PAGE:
Neuroscientist and Bestselling Author
To most ‘experts,’ creativity is anecdotal: a highly personal, largely mysterious process that either speaks to you or doesn’t. David Eagleman doesn’t see it that way. He starts with neuroscience—how the brain actually functions—and shows that innovation doesn’t have to be a private, enigmatic exercise. Knowing how the mind really works means that yes, we can understand human creativity—how it shapes and transforms companies, classrooms, and individual creators. His newest book is The Runaway Species: How Human Creativity Remakes the World: a stunning, full-color collaboration with composer Anthony Brandt on the foundations—and furthest reaches—of creativity. But this isn’t just a celebration of our unique minds: it’s a practical handbook, recently excerpted in Wired and Psychology Today, for building more creative companies and institutions. Essentially, it’s about learning how we think—and learning how we can think differently.
“Innovation is energized by upsetting routine,” Eagleman writes. So whether he’s expounding on the careful balance—the sweet spot—between routine and novelty (the real reason to re-arrange your office!), or how leaders can embrace risk and disruption, he provides a vivid, inspiring guide to cultivating the right attitude for discovery. And for your organization, that means more excited partners, nimble processes, and faster, better ideas.
Eagleman “really does make being a neuroscientist look like fun,” writes The New York Times. Often called the Carl Sagan of neuroscience, he’s the scientific advisor on HBO’s Westworld and a bestselling author. As the host of PBS’ Emmy-nominated series The Brain, touted as a “whistle-stop tour into the inner cosmos,” Eagleman stacked cups, swung baseballs, performed street experiments, and debunked illusions, proving the affable, charismatic tour guide through the most impressive series—in content and dazzling style—ever produced on neuroscience. A Guggenheim Fellow and winner of major awards—including the McGovern Award for Excellence in Biomedical Communication—he’s also traded jokes with Stephen Colbert and been featured in Italy’s Style magazine. That’s the Eagleman enigma: a world-changer in The New Yorker who’s also the Director of the Center of Science and Law; “the hottest thing in neuroscience,” according to The Times, but also Vice-Chair on the World Economic Forum’s Global Agenda Council, a Next Generation Texas Fellow, a board member of the Long Now Foundation, and a research fellow in the Institute for Ethics and Emerging Technologies. At Stanford University, he’s an Adjunct Professor in the Department of Psychology and Behavioral Sciences—and, to the Society of Neuroscience, a Science Educator of the Year. But this doesn’t stop him from founding companies (BrainCheck), advising for the TV drama Perception, or appearing on CNN’s Next List.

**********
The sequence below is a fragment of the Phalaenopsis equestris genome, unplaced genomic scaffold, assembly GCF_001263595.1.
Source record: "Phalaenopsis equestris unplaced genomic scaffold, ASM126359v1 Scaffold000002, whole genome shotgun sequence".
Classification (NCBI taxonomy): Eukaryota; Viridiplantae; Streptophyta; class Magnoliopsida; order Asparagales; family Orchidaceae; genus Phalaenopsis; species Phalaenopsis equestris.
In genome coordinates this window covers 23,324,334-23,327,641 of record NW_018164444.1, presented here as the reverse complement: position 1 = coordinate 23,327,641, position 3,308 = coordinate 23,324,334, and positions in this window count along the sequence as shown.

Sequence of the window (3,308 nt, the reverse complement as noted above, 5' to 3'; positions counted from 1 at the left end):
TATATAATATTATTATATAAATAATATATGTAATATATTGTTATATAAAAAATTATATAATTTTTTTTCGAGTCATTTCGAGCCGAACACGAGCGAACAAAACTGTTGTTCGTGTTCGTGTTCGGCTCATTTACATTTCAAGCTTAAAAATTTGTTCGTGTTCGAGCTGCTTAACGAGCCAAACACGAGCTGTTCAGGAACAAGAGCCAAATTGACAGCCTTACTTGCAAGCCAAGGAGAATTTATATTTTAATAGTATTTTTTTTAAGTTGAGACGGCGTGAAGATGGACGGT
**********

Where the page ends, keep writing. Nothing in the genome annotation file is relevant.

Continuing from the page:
These accolades—both popular and academic—prove Eagleman’s rare ability to make advanced science relevant, immediate, and fun. Full of optimism and enthusiasm, he’s also a fantastic keynote speaker. Regardless of audience, he can unpack the full range of applications (for memory, business, decision-making, education, the law, wearable technologies, and more) we get from a more nuanced understanding of the brain. His talk at TED2015 on creating new senses for humans—illustrated by his original invention, the VEST (or Versatile Extra-Sensory Transducer), which translates sounds into vibrations for deaf users—earned him a standing ovation on the main stage.
His widely celebrated books include the New York Times bestseller Incognito: The Secret Lives of the Brain (which proposes “a grand new account of the relationship between consciousness and the brain,” says The New York Observer) and The Brain: The Story of You, which Stephen Fry describes as such: “on every page there is a revelation so fantastic as to make one gasp.” His short fiction collection SUM was named a Best Book of the Year by publications around the world, has been translated into 27 languages, and inspired U2 producer Brian Eno to write twelve new pieces of music, which he performed, with Eagleman, at the Sydney Opera House. A forthcoming book, Livewired: How the Brain Rewrites Its Own Circuitry (2018), presents a new theory of how the brain is actually a dynamic, adaptive system, able to reconfigure itself by using data absorbed from the outside world.